Is a song like a tomato, a waterhole or the air we breathe? And why it matters.Publié : 2007-03-13
(This is a draft. Will certainly evolve and should probably not figure under the heading of research at it stands today. But as I prefer to write this post in English and because there could be a working paper — let’s go)
I’ve just finished Fisher’s Promises to Keep. Interesting issues. The book looks at the set of legal issues pertaining to two subsets of the entertainment industry — music and movies. As we all know, the Internet is having considerable impact on these; we may argue on magnitude, but there is, and ought to be.
Fisher frames the debate in legalistic prose, examing how the set of laws regulating these sectors should evolve. He makes a credible attempt at trying to consider social interests, and those of the creators. He analyzes three frameworks: strict property rights, regulated industry, compulsory licensing. In a nutshell:
1) Strict property rights would add legal protection over tools such as encryption, to help the industry fight piracy.
He, like many other scholars, warns against negative side effects. To illustrate — a strict unregulated regime would make it possible for the industry to prevent making copies of legally purchased material, such as ripping a CD on your computer to listen to content on your computers, stereo, portable devices and so on. This may or may not be construed as fair use (to wit — iTunes prevents you from freely moving a file purchased on their store to unsupported devices). An extreme side effect would occur if every work were watermarked and every device had to comply with watermarking schemes. In one scenario, you might not be able to make a video at a wedding because the background music is watermarked and the compliant camcorder would not record! 🙂 (I believe this example belongs to Davidson but have to go back to my notes before I can confirm)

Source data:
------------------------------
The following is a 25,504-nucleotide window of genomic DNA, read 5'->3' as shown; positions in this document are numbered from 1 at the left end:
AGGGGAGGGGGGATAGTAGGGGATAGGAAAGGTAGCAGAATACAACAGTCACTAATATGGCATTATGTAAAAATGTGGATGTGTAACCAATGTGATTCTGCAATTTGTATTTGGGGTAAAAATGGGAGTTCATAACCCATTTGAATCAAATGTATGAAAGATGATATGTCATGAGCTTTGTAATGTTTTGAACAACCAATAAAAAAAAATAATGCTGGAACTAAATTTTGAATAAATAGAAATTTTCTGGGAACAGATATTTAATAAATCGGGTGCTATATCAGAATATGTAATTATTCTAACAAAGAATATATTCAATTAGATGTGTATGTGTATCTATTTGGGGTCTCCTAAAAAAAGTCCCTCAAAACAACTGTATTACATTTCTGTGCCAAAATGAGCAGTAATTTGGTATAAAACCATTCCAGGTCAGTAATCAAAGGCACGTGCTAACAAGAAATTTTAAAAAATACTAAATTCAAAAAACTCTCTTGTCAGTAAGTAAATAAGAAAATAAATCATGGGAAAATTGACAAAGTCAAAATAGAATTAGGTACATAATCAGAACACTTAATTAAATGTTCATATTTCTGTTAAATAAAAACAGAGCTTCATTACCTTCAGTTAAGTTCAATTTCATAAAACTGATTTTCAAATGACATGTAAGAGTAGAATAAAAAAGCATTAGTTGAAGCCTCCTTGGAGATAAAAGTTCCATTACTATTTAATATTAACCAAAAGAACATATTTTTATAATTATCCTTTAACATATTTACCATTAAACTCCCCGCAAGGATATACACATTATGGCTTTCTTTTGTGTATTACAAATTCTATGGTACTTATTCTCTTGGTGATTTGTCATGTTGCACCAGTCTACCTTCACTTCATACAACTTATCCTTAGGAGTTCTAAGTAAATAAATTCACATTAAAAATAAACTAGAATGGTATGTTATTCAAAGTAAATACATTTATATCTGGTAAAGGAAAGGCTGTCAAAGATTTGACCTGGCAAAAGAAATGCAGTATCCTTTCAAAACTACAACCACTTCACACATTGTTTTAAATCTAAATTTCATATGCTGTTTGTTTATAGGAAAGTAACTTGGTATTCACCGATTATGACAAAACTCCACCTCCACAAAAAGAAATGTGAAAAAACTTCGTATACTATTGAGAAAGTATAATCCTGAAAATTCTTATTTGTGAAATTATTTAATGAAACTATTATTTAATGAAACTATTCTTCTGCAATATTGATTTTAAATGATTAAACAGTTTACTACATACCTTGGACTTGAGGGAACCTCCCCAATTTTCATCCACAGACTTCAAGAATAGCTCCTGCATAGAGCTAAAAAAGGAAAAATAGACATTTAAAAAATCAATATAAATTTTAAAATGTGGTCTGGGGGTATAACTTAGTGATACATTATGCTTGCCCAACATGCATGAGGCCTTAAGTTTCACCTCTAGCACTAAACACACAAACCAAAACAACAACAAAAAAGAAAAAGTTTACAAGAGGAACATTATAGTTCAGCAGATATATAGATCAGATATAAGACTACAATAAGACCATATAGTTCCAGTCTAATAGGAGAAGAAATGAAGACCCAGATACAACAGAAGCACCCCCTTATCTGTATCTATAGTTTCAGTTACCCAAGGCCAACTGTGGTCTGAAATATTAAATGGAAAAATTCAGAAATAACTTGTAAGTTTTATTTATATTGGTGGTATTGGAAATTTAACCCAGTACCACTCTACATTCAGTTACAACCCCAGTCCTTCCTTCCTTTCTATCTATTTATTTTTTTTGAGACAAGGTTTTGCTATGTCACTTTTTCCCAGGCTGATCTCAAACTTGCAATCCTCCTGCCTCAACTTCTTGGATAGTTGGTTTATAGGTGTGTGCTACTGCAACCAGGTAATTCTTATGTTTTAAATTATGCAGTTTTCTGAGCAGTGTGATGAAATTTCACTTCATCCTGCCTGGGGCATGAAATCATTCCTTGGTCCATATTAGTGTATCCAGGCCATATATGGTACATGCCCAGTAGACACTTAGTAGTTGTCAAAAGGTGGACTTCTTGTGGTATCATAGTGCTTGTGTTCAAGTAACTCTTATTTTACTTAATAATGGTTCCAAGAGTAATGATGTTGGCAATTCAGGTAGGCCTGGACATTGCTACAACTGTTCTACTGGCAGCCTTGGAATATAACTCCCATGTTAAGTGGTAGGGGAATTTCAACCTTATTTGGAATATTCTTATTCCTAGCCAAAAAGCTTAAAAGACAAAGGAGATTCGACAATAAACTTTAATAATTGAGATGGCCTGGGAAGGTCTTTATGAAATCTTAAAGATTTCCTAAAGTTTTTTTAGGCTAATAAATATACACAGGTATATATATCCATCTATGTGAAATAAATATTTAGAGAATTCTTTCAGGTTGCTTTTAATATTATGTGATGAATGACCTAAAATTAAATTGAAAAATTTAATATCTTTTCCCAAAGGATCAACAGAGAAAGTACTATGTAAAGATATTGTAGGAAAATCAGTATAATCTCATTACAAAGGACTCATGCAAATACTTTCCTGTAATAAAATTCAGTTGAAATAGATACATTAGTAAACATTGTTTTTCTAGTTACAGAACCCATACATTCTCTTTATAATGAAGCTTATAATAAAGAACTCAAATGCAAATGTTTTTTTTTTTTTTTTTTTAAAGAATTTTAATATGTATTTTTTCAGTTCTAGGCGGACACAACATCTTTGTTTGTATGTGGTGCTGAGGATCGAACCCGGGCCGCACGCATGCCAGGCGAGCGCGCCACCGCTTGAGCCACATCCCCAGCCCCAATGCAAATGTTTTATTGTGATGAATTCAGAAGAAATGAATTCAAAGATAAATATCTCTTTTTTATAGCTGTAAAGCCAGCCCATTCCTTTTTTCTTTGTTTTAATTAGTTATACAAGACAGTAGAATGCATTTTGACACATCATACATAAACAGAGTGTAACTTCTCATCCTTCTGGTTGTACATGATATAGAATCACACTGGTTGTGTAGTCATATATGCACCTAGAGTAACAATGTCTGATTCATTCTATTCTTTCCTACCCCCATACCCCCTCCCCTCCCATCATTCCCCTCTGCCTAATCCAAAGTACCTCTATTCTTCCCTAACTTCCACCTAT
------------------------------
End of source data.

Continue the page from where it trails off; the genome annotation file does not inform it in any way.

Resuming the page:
2) Regulated industry would enforce copyrights in exchange for a regulatory framework that would maintain and even expand the doctrine of fair use.
3) Compulsory licensing would in effect say that the cat and mouse game of trying to protect content is wasteful and that instead, music and movies should fall in the public domain and creators be compensated by a levy. Such levy could be in the form of an income tax or a consumption tax. the distribution of income would be made on the basis of several indicators.
The merit of Fisher was (2004) to make us more precisely aware of the evolving nature of digital entertainment: music and movies are changing profoundly — they are becoming public goods.
A public good is a good that is non-rivalrous and non excludable. (actually, there are more variants, but let’s keep it as simple as possible).
Non-rivalrous means that I may consume the good without competing against other consumers. This is important. And relatively unsusual. A tomato is a private good. If I eat a tomato, you cannot eat it. It is gone. You and I compete for tomatoes. And because tomatoes are scarce goods, it matters.
Non excludable refers to the fact that sellers can (or cannot) prevent unauthorized usage of the good. Easy for tomatoes to exclude unauthorized usage — until I sell it to you, I will not let you eat it, maybe not even touch it. Once you pay me, do what you want. But for water of air, it is more difficult. Water is (suppose for a moment) in infinite supply such that there is plenty for all and we do not compete for it. If a good is excludable, like a fenced waterhole, we can conceivably assign the management of the water supply to the private sector, because we can charge for the right to access the resource.